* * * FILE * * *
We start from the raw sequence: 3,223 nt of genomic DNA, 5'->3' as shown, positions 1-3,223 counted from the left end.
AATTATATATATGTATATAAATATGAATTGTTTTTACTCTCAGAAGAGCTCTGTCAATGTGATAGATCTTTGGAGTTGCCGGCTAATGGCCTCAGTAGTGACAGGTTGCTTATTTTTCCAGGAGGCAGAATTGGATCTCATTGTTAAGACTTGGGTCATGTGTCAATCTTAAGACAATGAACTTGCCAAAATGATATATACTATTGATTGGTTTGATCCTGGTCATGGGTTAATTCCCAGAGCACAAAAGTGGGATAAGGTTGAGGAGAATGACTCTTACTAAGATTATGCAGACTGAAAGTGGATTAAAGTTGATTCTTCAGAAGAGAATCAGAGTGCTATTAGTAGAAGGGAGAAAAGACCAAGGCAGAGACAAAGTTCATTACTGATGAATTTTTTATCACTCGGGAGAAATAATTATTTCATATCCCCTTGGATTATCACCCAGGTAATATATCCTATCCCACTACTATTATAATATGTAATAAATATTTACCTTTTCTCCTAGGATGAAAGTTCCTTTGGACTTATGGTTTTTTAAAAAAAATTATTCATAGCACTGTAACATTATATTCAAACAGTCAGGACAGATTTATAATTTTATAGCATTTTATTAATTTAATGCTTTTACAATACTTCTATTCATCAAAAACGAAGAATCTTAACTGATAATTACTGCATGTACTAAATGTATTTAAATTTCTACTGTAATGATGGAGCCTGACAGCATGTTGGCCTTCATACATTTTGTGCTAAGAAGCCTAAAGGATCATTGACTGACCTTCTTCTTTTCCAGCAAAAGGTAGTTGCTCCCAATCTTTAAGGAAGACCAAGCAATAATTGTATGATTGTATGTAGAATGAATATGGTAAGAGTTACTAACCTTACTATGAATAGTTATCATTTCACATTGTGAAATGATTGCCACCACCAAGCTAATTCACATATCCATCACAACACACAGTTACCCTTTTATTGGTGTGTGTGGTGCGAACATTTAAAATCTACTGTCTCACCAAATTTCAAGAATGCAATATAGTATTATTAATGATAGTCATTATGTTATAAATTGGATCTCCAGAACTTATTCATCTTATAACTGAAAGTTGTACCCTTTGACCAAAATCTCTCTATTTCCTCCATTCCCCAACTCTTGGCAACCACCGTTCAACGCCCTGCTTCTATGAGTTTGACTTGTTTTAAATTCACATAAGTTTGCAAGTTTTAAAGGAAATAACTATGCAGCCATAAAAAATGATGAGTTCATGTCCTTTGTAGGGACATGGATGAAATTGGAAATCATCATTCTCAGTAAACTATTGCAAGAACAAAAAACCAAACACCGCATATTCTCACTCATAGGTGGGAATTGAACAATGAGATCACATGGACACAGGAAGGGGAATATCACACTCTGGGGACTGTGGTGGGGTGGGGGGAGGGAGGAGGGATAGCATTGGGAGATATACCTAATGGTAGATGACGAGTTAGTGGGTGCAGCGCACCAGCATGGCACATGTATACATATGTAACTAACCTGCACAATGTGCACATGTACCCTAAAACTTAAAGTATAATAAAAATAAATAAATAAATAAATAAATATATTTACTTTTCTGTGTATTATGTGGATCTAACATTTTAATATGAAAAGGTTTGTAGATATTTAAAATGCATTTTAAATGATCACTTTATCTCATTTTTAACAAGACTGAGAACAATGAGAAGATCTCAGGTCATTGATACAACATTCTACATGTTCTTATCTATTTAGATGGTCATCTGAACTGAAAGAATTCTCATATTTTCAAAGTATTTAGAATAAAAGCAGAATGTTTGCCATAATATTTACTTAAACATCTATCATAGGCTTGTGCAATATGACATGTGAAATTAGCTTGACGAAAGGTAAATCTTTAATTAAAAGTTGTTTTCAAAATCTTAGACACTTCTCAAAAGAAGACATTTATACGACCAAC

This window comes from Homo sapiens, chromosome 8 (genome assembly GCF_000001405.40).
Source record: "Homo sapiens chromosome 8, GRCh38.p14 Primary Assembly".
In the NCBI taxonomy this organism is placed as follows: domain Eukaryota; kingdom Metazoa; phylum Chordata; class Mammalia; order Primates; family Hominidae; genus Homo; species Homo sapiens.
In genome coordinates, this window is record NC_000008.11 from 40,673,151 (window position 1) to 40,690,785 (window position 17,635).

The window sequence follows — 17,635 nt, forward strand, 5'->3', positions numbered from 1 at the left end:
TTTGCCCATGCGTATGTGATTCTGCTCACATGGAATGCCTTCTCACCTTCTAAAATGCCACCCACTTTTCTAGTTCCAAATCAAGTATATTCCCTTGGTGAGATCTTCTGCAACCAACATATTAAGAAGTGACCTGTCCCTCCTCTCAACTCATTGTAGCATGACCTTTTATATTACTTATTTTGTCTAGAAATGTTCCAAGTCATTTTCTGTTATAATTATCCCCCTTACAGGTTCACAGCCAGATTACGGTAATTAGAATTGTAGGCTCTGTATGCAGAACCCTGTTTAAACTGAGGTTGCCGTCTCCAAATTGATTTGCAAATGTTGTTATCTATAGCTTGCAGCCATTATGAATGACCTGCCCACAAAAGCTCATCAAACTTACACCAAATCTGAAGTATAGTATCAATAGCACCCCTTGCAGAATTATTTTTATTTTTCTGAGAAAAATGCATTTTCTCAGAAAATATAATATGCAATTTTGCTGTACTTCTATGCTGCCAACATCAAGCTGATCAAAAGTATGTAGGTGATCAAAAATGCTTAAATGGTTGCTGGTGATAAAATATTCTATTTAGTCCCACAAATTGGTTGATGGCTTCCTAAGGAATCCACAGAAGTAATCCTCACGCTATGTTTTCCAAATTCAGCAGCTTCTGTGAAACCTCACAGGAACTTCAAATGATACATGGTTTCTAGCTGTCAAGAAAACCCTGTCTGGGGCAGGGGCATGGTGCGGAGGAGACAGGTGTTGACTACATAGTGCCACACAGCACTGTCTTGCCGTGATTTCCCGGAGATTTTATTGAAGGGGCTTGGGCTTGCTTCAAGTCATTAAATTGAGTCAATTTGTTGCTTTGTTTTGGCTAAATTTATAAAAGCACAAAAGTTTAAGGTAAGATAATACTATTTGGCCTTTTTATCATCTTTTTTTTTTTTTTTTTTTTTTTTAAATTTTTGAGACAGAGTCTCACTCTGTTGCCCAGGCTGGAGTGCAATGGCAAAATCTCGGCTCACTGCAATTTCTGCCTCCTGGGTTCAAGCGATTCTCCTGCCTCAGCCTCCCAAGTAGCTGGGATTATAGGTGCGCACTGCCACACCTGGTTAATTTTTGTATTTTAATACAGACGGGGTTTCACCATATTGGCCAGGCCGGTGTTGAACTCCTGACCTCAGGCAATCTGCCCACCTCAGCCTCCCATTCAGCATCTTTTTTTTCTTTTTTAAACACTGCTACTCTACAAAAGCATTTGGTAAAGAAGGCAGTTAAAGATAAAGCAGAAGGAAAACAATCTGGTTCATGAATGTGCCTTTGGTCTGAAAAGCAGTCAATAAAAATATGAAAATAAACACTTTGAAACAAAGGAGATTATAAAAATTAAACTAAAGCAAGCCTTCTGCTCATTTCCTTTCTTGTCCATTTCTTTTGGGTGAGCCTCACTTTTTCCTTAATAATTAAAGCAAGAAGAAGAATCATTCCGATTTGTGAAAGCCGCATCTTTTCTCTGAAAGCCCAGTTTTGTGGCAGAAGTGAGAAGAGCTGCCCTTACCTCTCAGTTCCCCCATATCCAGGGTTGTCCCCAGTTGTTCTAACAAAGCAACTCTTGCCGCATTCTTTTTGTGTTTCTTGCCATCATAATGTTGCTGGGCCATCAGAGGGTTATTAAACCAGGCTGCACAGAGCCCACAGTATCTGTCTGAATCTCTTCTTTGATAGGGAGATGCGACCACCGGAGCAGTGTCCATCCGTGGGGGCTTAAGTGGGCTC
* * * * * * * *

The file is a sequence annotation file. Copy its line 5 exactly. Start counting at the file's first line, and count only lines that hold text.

In the NCBI taxonomy this organism is placed as follows: domain Eukaryota; kingdom Metazoa; phylum Chordata; class Mammalia; order Primates; family Hominidae; genus Homo; species Homo sapiens.